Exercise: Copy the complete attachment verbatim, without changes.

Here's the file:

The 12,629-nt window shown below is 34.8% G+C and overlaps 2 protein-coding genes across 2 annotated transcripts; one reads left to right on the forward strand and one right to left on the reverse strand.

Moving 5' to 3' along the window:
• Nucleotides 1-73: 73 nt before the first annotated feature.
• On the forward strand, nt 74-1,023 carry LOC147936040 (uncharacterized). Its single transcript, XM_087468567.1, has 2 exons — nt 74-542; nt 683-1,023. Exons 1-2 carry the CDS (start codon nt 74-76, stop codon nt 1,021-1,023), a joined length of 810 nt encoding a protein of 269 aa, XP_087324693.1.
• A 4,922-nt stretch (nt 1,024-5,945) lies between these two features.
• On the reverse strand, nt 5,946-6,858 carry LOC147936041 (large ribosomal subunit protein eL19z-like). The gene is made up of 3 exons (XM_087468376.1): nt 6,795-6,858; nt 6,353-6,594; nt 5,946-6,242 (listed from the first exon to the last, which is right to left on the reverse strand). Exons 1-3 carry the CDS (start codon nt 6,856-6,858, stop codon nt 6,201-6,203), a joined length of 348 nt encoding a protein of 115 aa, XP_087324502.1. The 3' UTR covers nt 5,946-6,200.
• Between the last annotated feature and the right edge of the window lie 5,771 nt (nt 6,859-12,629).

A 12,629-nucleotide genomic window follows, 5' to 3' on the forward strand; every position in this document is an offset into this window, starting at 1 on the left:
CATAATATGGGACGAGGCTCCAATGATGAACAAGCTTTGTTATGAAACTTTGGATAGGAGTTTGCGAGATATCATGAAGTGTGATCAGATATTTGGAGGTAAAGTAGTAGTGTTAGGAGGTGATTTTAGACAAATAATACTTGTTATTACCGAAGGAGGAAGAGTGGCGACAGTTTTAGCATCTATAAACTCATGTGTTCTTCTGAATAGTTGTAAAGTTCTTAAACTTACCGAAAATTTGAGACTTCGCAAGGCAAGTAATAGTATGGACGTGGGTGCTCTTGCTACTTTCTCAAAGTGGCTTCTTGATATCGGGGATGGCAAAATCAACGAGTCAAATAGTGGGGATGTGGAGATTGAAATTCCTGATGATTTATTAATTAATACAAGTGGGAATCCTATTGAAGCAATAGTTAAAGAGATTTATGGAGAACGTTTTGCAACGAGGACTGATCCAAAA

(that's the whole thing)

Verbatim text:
The 12,629-nt window shown below is 34.8% G+C and overlaps 2 protein-coding genes across 2 annotated transcripts; one reads left to right on the forward strand and one right to left on the reverse strand.

Moving 5' to 3' along the window:
• Nucleotides 1-73: 73 nt before the first annotated feature.
• On the forward strand, nt 74-1,023 carry LOC147936040 (uncharacterized). Its single transcript, XM_087468567.1, has 2 exons — nt 74-542; nt 683-1,023. Exons 1-2 carry the CDS (start codon nt 74-76, stop codon nt 1,021-1,023), a joined length of 810 nt encoding a protein of 269 aa, XP_087324693.1.
• A 4,922-nt stretch (nt 1,024-5,945) lies between these two features.
• On the reverse strand, nt 5,946-6,858 carry LOC147936041 (large ribosomal subunit protein eL19z-like). The gene is made up of 3 exons (XM_087468376.1): nt 6,795-6,858; nt 6,353-6,594; nt 5,946-6,242 (listed from the first exon to the last, which is right to left on the reverse strand). Exons 1-3 carry the CDS (start codon nt 6,856-6,858, stop codon nt 6,201-6,203), a joined length of 348 nt encoding a protein of 115 aa, XP_087324502.1. The 3' UTR covers nt 5,946-6,200.
• Between the last annotated feature and the right edge of the window lie 5,771 nt (nt 6,859-12,629).

A 12,629-nucleotide genomic window follows, 5' to 3' on the forward strand; every position in this document is an offset into this window, starting at 1 on the left:
CATAATATGGGACGAGGCTCCAATGATGAACAAGCTTTGTTATGAAACTTTGGATAGGAGTTTGCGAGATATCATGAAGTGTGATCAGATATTTGGAGGTAAAGTAGTAGTGTTAGGAGGTGATTTTAGACAAATAATACTTGTTATTACCGAAGGAGGAAGAGTGGCGACAGTTTTAGCATCTATAAACTCATGTGTTCTTCTGAATAGTTGTAAAGTTCTTAAACTTACCGAAAATTTGAGACTTCGCAAGGCAAGTAATAGTATGGACGTGGGTGCTCTTGCTACTTTCTCAAAGTGGCTTCTTGATATCGGGGATGGCAAAATCAACGAGTCAAATAGTGGGGATGTGGAGATTGAAATTCCTGATGATTTATTAATTAATACAAGTGGGAATCCTATTGAAGCAATAGTTAAAGAGATTTATGGAGAACGTTTTGCAACGAGGACTGATCCAAAA